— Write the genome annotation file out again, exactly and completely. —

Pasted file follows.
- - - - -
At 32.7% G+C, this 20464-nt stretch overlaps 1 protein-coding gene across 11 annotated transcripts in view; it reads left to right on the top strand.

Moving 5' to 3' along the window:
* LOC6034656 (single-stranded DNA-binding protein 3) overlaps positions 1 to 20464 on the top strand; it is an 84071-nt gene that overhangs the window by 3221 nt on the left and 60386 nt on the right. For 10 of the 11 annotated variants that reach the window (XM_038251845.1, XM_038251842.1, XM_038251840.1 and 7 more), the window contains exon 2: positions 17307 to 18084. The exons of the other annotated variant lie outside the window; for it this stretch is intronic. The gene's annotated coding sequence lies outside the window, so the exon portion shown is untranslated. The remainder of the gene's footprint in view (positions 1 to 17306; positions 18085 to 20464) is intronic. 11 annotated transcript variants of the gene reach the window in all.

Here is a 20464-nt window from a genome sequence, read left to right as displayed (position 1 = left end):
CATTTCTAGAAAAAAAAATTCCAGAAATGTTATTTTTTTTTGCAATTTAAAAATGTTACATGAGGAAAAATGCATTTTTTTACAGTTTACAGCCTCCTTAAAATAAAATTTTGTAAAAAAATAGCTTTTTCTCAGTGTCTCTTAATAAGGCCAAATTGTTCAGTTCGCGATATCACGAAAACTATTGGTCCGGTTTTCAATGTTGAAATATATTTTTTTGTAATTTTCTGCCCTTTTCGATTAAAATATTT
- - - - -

At 32.7% G+C, this 20464-nt stretch overlaps 1 protein-coding gene across 11 annotated transcripts in view; it reads left to right on the top strand.

Moving 5' to 3' along the window:
* LOC6034656 (single-stranded DNA-binding protein 3) overlaps positions 1 to 20464 on the top strand; it is an 84071-nt gene that overhangs the window by 3221 nt on the left and 60386 nt on the right. For 10 of the 11 annotated variants that reach the window (XM_038251845.1, XM_038251842.1, XM_038251840.1 and 7 more), the window contains exon 2: positions 17307 to 18084. The exons of the other annotated variant lie outside the window; for it this stretch is intronic. The gene's annotated coding sequence lies outside the window, so the exon portion shown is untranslated. The remainder of the gene's footprint in view (positions 1 to 17306; positions 18085 to 20464) is intronic. 11 annotated transcript variants of the gene reach the window in all.

Here is a 20464-nt window from a genome sequence, read left to right as displayed (position 1 = left end):
CATTTCTAGAAAAAAAAATTCCAGAAATGTTATTTTTTTTTGCAATTTAAAAATGTTACATGAGGAAAAATGCATTTTTTTACAGTTTACAGCCTCCTTAAAATAAAATTTTGTAAAAAAATAGCTTTTTCTCAGTGTCTCTTAATAAGGCCAAATTGTTCAGTTCGCGATATCACGAAAACTATTGGTCCGGTTTTCAATGTTGAAATATATTTTTTTGTAATTTTCTGCCCTTTTCGATTAAAATATTT